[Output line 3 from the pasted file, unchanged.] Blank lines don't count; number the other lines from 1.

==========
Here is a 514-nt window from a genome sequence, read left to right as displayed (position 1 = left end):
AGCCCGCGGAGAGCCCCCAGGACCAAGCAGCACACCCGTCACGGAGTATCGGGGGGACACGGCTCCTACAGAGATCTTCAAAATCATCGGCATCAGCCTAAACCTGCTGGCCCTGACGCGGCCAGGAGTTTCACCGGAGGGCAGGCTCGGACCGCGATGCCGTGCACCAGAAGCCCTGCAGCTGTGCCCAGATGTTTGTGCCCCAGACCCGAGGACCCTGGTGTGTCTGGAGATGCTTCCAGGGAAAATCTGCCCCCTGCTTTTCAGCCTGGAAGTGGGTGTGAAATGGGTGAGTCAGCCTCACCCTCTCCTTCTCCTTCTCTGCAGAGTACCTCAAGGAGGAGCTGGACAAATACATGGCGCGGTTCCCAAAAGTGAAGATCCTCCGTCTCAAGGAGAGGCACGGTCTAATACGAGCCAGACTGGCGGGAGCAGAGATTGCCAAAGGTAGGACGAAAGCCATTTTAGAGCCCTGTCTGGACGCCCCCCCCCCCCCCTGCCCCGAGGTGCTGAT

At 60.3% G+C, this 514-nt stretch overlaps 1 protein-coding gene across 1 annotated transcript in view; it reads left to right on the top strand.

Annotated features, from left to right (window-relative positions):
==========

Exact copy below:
At 60.3% G+C, this 514-nt stretch overlaps 1 protein-coding gene across 1 annotated transcript in view; it reads left to right on the top strand.